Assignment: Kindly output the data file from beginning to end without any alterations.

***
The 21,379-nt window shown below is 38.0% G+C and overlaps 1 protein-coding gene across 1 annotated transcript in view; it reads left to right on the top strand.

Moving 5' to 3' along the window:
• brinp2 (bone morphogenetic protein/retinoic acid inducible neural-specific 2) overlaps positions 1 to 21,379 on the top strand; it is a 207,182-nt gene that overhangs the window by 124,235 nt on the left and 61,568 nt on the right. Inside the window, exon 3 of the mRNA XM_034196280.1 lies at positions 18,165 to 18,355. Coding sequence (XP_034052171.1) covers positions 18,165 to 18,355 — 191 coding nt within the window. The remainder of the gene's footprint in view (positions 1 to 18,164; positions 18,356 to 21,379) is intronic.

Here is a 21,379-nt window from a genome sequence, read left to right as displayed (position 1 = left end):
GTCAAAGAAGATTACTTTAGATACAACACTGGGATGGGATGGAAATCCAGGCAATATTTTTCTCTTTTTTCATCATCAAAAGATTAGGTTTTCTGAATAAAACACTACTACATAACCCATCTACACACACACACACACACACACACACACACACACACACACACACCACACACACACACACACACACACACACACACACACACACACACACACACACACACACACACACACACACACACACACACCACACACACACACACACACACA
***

The 21,379-nt window shown below is 38.0% G+C and overlaps 1 protein-coding gene across 1 annotated transcript in view; it reads left to right on the top strand.

Moving 5' to 3' along the window:
• brinp2 (bone morphogenetic protein/retinoic acid inducible neural-specific 2) overlaps positions 1 to 21,379 on the top strand; it is a 207,182-nt gene that overhangs the window by 124,235 nt on the left and 61,568 nt on the right. Inside the window, exon 3 of the mRNA XM_034196280.1 lies at positions 18,165 to 18,355. Coding sequence (XP_034052171.1) covers positions 18,165 to 18,355 — 191 coding nt within the window. The remainder of the gene's footprint in view (positions 1 to 18,164; positions 18,356 to 21,379) is intronic.

Here is a 21,379-nt window from a genome sequence, read left to right as displayed (position 1 = left end):
GTCAAAGAAGATTACTTTAGATACAACACTGGGATGGGATGGAAATCCAGGCAATATTTTTCTCTTTTTTCATCATCAAAAGATTAGGTTTTCTGAATAAAACACTACTACATAACCCATCTACACACACACACACACACACACACACACACACACACACACACACCACACACACACACACACACACACACACACACACACACACACACACACACACACACACACACACACACACACACACACACCACACACACACACACACACACA